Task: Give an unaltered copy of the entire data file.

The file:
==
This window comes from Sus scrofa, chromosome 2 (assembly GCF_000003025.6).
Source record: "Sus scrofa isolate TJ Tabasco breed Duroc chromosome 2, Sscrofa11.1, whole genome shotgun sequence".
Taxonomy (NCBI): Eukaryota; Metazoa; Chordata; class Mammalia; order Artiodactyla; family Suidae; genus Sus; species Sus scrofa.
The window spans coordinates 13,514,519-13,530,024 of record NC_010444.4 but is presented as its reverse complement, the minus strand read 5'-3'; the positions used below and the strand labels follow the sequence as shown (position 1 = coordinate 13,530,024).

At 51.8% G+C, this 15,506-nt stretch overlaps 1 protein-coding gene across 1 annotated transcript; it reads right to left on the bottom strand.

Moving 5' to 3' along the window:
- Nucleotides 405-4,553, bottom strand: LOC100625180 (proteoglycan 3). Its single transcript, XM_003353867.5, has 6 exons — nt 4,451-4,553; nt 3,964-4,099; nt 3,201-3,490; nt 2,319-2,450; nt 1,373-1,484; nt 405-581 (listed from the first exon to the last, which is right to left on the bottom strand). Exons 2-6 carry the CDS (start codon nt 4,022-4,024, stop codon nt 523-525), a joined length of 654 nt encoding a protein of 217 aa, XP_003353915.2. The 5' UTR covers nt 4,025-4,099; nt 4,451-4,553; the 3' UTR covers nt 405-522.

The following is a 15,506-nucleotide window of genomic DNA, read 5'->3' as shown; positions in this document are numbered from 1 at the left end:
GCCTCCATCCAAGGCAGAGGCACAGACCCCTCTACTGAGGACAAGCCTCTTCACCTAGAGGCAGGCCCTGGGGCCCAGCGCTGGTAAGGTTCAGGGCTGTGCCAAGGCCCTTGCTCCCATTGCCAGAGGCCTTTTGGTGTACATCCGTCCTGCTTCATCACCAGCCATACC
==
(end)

This window comes from Sus scrofa, chromosome 2 (assembly GCF_000003025.6).
Source record: "Sus scrofa isolate TJ Tabasco breed Duroc chromosome 2, Sscrofa11.1, whole genome shotgun sequence".
Taxonomy (NCBI): Eukaryota; Metazoa; Chordata; class Mammalia; order Artiodactyla; family Suidae; genus Sus; species Sus scrofa.
The window spans coordinates 13,514,519-13,530,024 of record NC_010444.4 but is presented as its reverse complement, the minus strand read 5'-3'; the positions used below and the strand labels follow the sequence as shown (position 1 = coordinate 13,530,024).

At 51.8% G+C, this 15,506-nt stretch overlaps 1 protein-coding gene across 1 annotated transcript; it reads right to left on the bottom strand.

Moving 5' to 3' along the window:
- Nucleotides 405-4,553, bottom strand: LOC100625180 (proteoglycan 3). Its single transcript, XM_003353867.5, has 6 exons — nt 4,451-4,553; nt 3,964-4,099; nt 3,201-3,490; nt 2,319-2,450; nt 1,373-1,484; nt 405-581 (listed from the first exon to the last, which is right to left on the bottom strand). Exons 2-6 carry the CDS (start codon nt 4,022-4,024, stop codon nt 523-525), a joined length of 654 nt encoding a protein of 217 aa, XP_003353915.2. The 5' UTR covers nt 4,025-4,099; nt 4,451-4,553; the 3' UTR covers nt 405-522.

The following is a 15,506-nucleotide window of genomic DNA, read 5'->3' as shown; positions in this document are numbered from 1 at the left end:
GCCTCCATCCAAGGCAGAGGCACAGACCCCTCTACTGAGGACAAGCCTCTTCACCTAGAGGCAGGCCCTGGGGCCCAGCGCTGGTAAGGTTCAGGGCTGTGCCAAGGCCCTTGCTCCCATTGCCAGAGGCCTTTTGGTGTACATCCGTCCTGCTTCATCACCAGCCATACC